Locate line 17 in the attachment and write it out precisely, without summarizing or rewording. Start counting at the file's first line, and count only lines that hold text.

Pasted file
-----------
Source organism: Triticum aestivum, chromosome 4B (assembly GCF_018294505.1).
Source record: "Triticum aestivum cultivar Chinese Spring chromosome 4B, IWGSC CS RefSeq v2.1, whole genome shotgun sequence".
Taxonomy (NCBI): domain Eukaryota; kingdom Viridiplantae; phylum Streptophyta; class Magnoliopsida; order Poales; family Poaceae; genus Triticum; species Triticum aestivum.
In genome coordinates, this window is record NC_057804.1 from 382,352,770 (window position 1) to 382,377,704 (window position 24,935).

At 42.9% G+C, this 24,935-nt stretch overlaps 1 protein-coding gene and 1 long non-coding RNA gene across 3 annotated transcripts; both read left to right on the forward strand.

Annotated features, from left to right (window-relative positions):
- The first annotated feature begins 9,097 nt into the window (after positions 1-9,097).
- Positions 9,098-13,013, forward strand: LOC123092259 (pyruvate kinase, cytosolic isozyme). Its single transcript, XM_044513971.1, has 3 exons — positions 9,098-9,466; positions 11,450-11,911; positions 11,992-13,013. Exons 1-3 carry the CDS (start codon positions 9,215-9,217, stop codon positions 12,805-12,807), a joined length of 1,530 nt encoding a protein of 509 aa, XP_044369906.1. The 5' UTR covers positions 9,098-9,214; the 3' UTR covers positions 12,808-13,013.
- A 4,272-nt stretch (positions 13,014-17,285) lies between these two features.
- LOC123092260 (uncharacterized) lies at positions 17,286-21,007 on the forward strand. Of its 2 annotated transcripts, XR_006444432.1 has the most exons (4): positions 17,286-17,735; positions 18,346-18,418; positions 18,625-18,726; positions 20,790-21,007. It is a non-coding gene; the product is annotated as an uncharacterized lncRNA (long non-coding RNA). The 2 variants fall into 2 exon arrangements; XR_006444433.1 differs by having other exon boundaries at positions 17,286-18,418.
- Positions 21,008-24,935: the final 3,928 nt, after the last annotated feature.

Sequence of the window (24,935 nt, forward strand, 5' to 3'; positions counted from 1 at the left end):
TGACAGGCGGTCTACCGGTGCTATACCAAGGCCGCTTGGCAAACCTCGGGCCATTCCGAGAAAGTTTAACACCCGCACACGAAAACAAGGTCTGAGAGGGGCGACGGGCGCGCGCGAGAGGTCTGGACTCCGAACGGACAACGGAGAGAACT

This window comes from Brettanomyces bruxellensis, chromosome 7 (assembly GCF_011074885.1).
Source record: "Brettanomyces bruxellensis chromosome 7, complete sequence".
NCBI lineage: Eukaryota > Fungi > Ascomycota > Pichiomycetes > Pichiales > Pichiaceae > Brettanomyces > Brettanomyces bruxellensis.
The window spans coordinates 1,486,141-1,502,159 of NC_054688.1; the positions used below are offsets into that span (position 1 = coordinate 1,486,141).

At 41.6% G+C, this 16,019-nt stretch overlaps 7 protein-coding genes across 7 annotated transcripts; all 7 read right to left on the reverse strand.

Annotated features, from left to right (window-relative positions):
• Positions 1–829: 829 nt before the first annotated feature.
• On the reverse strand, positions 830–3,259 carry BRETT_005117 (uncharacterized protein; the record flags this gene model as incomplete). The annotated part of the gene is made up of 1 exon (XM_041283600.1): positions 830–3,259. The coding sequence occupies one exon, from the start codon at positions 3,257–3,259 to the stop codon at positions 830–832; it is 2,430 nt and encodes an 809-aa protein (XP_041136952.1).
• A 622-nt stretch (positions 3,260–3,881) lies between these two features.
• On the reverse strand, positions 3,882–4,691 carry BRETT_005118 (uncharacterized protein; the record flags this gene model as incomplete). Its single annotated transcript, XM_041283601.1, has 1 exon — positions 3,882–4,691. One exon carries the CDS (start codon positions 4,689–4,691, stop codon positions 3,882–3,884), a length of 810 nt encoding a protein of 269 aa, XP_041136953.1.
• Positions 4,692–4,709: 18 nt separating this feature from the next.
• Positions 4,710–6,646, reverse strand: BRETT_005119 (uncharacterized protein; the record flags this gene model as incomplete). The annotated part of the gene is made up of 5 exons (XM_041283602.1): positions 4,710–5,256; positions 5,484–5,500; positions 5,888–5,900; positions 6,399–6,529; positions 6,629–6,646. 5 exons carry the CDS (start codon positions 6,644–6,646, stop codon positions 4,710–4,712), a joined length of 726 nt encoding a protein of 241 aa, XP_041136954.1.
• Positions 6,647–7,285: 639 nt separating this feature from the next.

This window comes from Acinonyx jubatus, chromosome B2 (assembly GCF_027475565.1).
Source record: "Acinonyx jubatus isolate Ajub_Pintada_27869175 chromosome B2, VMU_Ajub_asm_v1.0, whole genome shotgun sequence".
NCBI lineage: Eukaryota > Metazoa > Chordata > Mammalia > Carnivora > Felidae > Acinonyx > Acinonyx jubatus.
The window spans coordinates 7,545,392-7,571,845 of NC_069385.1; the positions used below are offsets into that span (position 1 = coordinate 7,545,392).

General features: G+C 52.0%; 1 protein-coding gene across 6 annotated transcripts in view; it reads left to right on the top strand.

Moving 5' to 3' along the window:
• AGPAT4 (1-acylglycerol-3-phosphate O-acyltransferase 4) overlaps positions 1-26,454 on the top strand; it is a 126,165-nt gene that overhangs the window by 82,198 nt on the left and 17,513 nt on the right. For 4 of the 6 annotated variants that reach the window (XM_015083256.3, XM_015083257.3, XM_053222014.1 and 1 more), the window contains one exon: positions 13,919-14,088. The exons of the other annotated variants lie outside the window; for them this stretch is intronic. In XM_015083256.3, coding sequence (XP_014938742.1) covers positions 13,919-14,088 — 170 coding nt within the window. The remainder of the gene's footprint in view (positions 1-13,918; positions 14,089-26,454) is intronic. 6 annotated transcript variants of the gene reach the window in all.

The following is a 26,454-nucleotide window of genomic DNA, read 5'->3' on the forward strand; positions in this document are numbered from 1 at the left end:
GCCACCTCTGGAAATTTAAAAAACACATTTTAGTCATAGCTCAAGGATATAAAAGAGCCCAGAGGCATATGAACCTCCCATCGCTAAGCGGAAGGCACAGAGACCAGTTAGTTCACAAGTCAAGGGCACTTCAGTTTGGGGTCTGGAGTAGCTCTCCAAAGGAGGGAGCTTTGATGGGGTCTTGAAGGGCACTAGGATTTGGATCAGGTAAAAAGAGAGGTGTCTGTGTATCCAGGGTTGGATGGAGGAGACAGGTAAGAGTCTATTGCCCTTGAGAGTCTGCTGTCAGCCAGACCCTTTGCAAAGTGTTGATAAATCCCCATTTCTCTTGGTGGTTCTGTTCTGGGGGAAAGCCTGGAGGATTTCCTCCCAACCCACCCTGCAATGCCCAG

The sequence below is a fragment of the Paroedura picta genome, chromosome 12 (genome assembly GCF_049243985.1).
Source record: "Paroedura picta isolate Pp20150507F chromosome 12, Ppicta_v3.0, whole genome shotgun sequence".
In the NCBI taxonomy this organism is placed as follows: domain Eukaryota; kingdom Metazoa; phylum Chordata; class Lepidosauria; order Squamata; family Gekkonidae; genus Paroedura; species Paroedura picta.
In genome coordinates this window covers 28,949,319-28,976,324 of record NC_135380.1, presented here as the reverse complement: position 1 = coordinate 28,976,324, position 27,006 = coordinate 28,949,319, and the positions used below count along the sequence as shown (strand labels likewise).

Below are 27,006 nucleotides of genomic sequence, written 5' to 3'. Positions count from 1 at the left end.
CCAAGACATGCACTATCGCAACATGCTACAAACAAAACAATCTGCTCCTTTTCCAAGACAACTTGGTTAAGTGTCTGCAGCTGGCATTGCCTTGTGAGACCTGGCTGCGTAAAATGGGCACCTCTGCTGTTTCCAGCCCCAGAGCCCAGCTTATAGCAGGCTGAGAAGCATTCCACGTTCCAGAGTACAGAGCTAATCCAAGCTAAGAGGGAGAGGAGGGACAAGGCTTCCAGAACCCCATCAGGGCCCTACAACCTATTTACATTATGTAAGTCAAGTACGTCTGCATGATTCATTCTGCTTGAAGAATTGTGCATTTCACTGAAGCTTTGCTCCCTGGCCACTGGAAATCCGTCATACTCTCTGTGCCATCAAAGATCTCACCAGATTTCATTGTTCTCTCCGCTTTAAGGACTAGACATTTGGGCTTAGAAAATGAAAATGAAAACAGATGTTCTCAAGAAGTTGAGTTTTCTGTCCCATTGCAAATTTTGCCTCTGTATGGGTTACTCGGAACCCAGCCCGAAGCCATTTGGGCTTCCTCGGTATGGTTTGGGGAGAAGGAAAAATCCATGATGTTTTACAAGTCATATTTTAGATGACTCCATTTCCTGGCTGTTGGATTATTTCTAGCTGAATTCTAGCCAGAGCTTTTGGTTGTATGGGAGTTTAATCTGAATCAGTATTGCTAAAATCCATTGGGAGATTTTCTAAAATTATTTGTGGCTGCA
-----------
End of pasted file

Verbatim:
The window spans coordinates 1,486,141-1,502,159 of NC_054688.1; the positions used below are offsets into that span (position 1 = coordinate 1,486,141).